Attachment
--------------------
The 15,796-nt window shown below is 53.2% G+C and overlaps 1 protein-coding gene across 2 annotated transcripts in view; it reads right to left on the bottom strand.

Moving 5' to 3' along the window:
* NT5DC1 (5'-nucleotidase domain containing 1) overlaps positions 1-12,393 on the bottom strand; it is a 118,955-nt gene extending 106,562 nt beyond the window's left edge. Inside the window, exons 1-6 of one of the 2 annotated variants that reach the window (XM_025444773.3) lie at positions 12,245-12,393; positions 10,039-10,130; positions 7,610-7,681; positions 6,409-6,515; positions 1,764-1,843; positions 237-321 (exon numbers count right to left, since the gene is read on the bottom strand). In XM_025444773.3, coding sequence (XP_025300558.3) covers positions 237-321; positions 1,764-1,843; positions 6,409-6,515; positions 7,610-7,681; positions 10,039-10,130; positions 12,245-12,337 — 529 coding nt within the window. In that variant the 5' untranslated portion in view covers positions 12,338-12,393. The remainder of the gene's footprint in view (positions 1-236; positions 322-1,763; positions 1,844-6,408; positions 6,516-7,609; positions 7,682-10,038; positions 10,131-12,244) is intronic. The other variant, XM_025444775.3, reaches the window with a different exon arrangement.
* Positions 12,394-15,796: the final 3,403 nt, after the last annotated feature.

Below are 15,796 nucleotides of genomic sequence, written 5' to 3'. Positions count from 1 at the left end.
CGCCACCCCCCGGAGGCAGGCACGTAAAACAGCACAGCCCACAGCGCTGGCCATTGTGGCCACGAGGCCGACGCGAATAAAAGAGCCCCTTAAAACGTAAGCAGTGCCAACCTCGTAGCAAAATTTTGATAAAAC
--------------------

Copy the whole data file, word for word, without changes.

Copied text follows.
The 15,796-nt window shown below is 53.2% G+C and overlaps 1 protein-coding gene across 2 annotated transcripts in view; it reads right to left on the bottom strand.

Moving 5' to 3' along the window:
* NT5DC1 (5'-nucleotidase domain containing 1) overlaps positions 1-12,393 on the bottom strand; it is a 118,955-nt gene extending 106,562 nt beyond the window's left edge. Inside the window, exons 1-6 of one of the 2 annotated variants that reach the window (XM_025444773.3) lie at positions 12,245-12,393; positions 10,039-10,130; positions 7,610-7,681; positions 6,409-6,515; positions 1,764-1,843; positions 237-321 (exon numbers count right to left, since the gene is read on the bottom strand). In XM_025444773.3, coding sequence (XP_025300558.3) covers positions 237-321; positions 1,764-1,843; positions 6,409-6,515; positions 7,610-7,681; positions 10,039-10,130; positions 12,245-12,337 — 529 coding nt within the window. In that variant the 5' untranslated portion in view covers positions 12,338-12,393. The remainder of the gene's footprint in view (positions 1-236; positions 322-1,763; positions 1,844-6,408; positions 6,516-7,609; positions 7,682-10,038; positions 10,131-12,244) is intronic. The other variant, XM_025444775.3, reaches the window with a different exon arrangement.
* Positions 12,394-15,796: the final 3,403 nt, after the last annotated feature.

Below are 15,796 nucleotides of genomic sequence, written 5' to 3'. Positions count from 1 at the left end.
CGCCACCCCCCGGAGGCAGGCACGTAAAACAGCACAGCCCACAGCGCTGGCCATTGTGGCCACGAGGCCGACGCGAATAAAAGAGCCCCTTAAAACGTAAGCAGTGCCAACCTCGTAGCAAAATTTTGATAAAAC